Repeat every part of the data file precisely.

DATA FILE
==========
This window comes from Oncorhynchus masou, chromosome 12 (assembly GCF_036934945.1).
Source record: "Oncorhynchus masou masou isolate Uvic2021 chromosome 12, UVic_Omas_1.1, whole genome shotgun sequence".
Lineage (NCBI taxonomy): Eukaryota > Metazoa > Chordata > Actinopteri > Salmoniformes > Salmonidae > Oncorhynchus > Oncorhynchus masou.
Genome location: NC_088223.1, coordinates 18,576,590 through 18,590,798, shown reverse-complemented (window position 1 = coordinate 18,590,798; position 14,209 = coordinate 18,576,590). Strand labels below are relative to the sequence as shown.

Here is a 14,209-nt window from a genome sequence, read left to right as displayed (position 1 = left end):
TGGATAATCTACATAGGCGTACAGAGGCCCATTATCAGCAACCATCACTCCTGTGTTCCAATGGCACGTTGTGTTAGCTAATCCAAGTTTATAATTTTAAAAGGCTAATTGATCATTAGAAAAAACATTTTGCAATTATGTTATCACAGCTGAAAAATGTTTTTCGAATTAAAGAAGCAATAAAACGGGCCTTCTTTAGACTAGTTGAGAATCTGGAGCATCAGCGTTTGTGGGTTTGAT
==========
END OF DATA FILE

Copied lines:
This window comes from Oncorhynchus masou, chromosome 12 (assembly GCF_036934945.1).
Source record: "Oncorhynchus masou masou isolate Uvic2021 chromosome 12, UVic_Omas_1.1, whole genome shotgun sequence".
Lineage (NCBI taxonomy): Eukaryota > Metazoa > Chordata > Actinopteri > Salmoniformes > Salmonidae > Oncorhynchus > Oncorhynchus masou.
Genome location: NC_088223.1, coordinates 18,576,590 through 18,590,798, shown reverse-complemented (window position 1 = coordinate 18,590,798; position 14,209 = coordinate 18,576,590). Strand labels below are relative to the sequence as shown.

Here is a 14,209-nt window from a genome sequence, read left to right as displayed (position 1 = left end):
TGGATAATCTACATAGGCGTACAGAGGCCCATTATCAGCAACCATCACTCCTGTGTTCCAATGGCACGTTGTGTTAGCTAATCCAAGTTTATAATTTTAAAAGGCTAATTGATCATTAGAAAAAACATTTTGCAATTATGTTATCACAGCTGAAAAATGTTTTTCGAATTAAAGAAGCAATAAAACGGGCCTTCTTTAGACTAGTTGAGAATCTGGAGCATCAGCGTTTGTGGGTTTGAT